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This is technically a re-read, though I last read it at least ten years ago. I recall liking it, but I think more the second time.

This children's book reminds me a lot of Charlotte's Web: the beautiful language, the close observation of a rural America long-gone, and the gentle but ruthless acceptance that life includes death. Though the setting and culture is completely different, the themes and the perfectly observed fleeting emotions and moments in time also remind me of Banana Yoshimoto.

Ten-year-old Winnie accidentally learns the secret of the traveling Tuck family, who have become immortal after drinking from a spring in the middle of the woods that her strait-laced family owns, but never ventures into. They take her away to try to persuade her not to reveal the secret of the spring, and complications begin to snowball: a mysterious man tries to take advantage of the situation, and the perpetually teenage son suggests that Winnie wait till she's his age and then drink from the spring herself.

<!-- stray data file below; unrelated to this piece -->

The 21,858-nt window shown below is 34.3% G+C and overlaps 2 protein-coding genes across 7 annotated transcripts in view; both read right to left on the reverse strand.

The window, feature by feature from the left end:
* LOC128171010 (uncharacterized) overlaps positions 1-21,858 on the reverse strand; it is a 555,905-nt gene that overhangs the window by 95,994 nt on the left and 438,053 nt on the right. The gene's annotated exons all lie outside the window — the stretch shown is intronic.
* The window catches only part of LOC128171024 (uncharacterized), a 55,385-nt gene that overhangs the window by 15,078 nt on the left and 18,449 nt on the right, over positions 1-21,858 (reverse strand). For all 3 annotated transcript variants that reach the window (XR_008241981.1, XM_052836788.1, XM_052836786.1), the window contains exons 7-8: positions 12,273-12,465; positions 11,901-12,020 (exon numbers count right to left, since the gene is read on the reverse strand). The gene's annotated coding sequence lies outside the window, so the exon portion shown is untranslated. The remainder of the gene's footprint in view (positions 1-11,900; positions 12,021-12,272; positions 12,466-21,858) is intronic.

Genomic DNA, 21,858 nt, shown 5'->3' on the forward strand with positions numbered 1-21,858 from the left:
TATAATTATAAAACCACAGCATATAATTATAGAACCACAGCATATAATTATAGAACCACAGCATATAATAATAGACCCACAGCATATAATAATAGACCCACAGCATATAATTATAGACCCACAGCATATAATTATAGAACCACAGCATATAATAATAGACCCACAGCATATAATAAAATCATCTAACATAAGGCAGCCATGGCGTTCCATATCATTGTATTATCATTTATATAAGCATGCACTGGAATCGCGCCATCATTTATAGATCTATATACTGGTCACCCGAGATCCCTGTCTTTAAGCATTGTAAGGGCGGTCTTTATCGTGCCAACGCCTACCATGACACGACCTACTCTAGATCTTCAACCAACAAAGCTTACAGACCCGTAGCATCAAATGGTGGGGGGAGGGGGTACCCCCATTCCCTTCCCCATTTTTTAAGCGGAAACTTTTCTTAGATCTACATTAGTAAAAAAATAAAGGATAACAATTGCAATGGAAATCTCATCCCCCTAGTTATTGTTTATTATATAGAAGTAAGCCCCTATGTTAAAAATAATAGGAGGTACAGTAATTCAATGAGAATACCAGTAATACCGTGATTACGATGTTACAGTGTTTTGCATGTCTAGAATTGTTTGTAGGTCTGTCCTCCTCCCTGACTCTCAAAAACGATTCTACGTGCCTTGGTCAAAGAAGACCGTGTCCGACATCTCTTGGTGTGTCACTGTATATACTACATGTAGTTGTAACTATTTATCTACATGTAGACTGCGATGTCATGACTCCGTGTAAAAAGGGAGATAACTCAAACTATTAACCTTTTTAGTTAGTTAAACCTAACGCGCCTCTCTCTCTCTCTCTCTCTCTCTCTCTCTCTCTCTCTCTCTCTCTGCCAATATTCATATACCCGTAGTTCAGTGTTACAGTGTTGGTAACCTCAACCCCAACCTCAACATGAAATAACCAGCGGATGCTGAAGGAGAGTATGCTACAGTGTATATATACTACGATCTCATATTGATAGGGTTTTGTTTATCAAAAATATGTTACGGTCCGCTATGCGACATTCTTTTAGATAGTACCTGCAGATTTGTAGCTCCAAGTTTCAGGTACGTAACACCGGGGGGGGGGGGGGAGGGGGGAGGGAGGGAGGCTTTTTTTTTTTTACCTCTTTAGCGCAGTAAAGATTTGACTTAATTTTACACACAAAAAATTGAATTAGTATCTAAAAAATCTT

This deceptively simple story has not a sentence wasted, weaving seemingly tossed-off metaphors and coherent patterns of imagery masquerading as local color into a completely unified whole. What seems like a pretty metaphor at the very beginning, comparing the turn of the seasons to a Ferris wheel, echoes Mr. Tuck's later point that the Tucks have stepped off the wheel of life. And a toad that Winnie keeps seeing becomes the key to the perfectly bittersweet ending.

Tuck Everlasting doesn't flinch from the sorrow of death or fail to celebrate the sweetness of life, nor does it downpedal either the benefits or the drawbacks of immortality. It's a very short book with a lot of complexity and depth - a classic for a reason.

Tuck Everlasting


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